Though it’s very early stages (OpenBazaar has only just opened a test service, with full launch expected later this month), is a far cry from what some hyperbolic commentators were expecting. When OpenBazaar’s operators proposed the idea of a distributed marketplace where there was no central authority to hold to account, the currency was the untraceable (but actually very traceable) Bitcoin cryptocurrency and the rules almost non-existent, it led to assumptions OpenBazaar would house next -generation narcotics markets like Silk Road, illegal weapons stores and child abuse content dealers that police could never track. But right now, OpenBazaar is shaping up to be a slicker, more secure, anarchist eBay … ON ACID.
There are, undoubtedly, some benefits to using OpenBazaar for anonymous trading. Encryption in transit across the nodes used to host the network (see map below for the spread) helps prevent simple snooping, whilst the very nature of a peer-to-peer setup means the US government cannot target an authoritative, centralized body, whether with a subpoena or a technical taskforce looking to knock out a server. Bringing the network crumbling down, though not impossible as shown in police P2P botnet takedowns, will be considerably harder than if command and control of the network were hosted on a small number of boxes. The chat feature is also end-to-end encrypted, which should prove popular given the rise of such services in response to revelations of mass government surveillance.
But there are a few key reasons OpenBazaar is unlikely to become the next Silk Road. First, IP addresses of users are viewable to those have the technical ability to look. If the user can pull data from the OpenBazaar API (the application programming interface that allows outside access to some OpenBazaar systems), it’s possible to build a crawler that maps out all participants in the P2P network. Anyone who isn’t routing their traffic through other servers and thereby masking their IP address (typically done over a Virtual Private Network or the Tor anonymizing network) can, therefore, be quickly identified and located if police have a warrant.
This is pointed out in a stark warning during registration: “OpenBazaar users are not anonymous by default. Most communications between parties are encrypted, but IP addresses are public and can be associated with activity on the network. Malicious parties could use this information against you; protecting your privacy is your own responsibility.” Even where users take extra precautions, governments have documented methods of exploiting VPNs and Tor.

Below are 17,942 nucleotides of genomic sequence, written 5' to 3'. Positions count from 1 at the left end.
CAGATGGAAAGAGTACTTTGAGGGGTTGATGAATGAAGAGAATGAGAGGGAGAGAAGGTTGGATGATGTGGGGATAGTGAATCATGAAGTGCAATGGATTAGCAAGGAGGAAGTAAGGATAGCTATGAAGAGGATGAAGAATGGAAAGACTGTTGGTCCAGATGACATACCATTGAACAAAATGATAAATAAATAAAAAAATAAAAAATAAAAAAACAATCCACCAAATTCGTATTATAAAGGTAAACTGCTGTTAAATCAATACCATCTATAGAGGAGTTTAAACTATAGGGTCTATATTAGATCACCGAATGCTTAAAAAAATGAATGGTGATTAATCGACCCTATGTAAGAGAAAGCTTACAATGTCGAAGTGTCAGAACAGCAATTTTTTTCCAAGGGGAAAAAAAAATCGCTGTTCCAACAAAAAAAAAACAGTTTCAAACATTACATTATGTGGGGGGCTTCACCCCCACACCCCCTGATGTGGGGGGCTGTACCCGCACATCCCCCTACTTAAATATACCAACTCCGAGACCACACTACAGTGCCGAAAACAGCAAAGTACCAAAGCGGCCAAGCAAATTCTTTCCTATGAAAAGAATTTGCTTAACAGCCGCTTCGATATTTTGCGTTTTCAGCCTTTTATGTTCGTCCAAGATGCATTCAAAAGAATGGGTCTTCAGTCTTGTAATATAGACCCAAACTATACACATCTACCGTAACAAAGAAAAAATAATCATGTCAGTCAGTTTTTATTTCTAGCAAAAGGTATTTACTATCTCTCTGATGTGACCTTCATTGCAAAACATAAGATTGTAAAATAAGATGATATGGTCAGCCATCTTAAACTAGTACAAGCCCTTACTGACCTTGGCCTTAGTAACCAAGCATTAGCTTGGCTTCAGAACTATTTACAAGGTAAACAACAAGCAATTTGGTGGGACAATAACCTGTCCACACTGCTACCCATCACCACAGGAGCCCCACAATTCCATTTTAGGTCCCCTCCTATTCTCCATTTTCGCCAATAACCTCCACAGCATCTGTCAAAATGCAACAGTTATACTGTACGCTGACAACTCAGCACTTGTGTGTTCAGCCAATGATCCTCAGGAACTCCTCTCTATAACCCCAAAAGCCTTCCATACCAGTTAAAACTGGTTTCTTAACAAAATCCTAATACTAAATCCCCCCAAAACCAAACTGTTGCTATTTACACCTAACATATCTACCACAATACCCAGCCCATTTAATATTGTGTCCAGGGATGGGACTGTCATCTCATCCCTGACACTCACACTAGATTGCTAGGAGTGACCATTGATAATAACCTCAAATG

Then there’s the ethos of OpenBazaar’s chief purveyors: Brian Hoffman, a former lead associate for cybersecurity at Edward Snowden’s old employer Booz Allen Hamilton , long-time Bitcoin specialist Sam Patterson and academic Dr. Washington Sanchez. After taking over the OpenBazaar project after a few emails from its original creator Amir Taaki, one of the first to promote and develop Bitcoin and the associated Dark Wallet, the trio sought to make a platform free of government control where companies could make more money by cutting out the middleman, typically the owner of the store like eBay or Amazon, who take a small percentage of each sale on their respective platforms. With Bitcoin, the middlemen, the banks and credit card companies who took a cut of traditional transactions, were already removed. But the platforms (yes, including those dark web drug and gun markets) still took their slice. With OpenBazaar, there’s only the buyer and the seller.
The creation of the network will earn them nothing directly. Hence why they founded OB1, which is looking into numerous avenues to bring big names to OpenBazaar with which it will partner on certain stores. It’ll also provide merchant support services, such as vetting legitimate businesses and arbitration, for which it may charge. “We have a list of several hundred individuals and businesses who, over the past months, have asked to be notified when we go live. So we’ll be starting with them and anyone else who wants to join,” says Patterson, talking to me over OpenBazaar’s encrypted chat.
Source - Forbes.com